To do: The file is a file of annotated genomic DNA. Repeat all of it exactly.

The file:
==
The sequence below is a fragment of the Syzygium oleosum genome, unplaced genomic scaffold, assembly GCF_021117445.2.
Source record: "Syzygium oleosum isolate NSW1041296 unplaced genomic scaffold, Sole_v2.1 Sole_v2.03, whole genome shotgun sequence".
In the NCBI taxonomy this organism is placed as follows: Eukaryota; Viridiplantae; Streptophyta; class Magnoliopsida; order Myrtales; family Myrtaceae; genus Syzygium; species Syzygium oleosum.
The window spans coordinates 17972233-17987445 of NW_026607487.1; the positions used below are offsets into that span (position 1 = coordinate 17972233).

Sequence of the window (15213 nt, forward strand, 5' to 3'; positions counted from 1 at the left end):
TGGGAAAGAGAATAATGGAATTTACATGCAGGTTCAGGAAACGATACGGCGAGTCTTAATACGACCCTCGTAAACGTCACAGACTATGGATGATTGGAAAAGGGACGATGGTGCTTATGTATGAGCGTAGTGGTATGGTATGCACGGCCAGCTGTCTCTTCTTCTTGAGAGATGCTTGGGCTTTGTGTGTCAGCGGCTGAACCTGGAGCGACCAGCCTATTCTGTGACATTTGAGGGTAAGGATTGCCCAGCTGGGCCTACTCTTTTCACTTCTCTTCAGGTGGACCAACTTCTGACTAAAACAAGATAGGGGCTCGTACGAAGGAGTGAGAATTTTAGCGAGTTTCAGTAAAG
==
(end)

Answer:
The sequence below is a fragment of the Syzygium oleosum genome, unplaced genomic scaffold, assembly GCF_021117445.2.
Source record: "Syzygium oleosum isolate NSW1041296 unplaced genomic scaffold, Sole_v2.1 Sole_v2.03, whole genome shotgun sequence".
In the NCBI taxonomy this organism is placed as follows: Eukaryota; Viridiplantae; Streptophyta; class Magnoliopsida; order Myrtales; family Myrtaceae; genus Syzygium; species Syzygium oleosum.
The window spans coordinates 17972233-17987445 of NW_026607487.1; the positions used below are offsets into that span (position 1 = coordinate 17972233).

Sequence of the window (15213 nt, forward strand, 5' to 3'; positions counted from 1 at the left end):
TGGGAAAGAGAATAATGGAATTTACATGCAGGTTCAGGAAACGATACGGCGAGTCTTAATACGACCCTCGTAAACGTCACAGACTATGGATGATTGGAAAAGGGACGATGGTGCTTATGTATGAGCGTAGTGGTATGGTATGCACGGCCAGCTGTCTCTTCTTCTTGAGAGATGCTTGGGCTTTGTGTGTCAGCGGCTGAACCTGGAGCGACCAGCCTATTCTGTGACATTTGAGGGTAAGGATTGCCCAGCTGGGCCTACTCTTTTCACTTCTCTTCAGGTGGACCAACTTCTGACTAAAACAAGATAGGGGCTCGTACGAAGGAGTGAGAATTTTAGCGAGTTTCAGTAAAG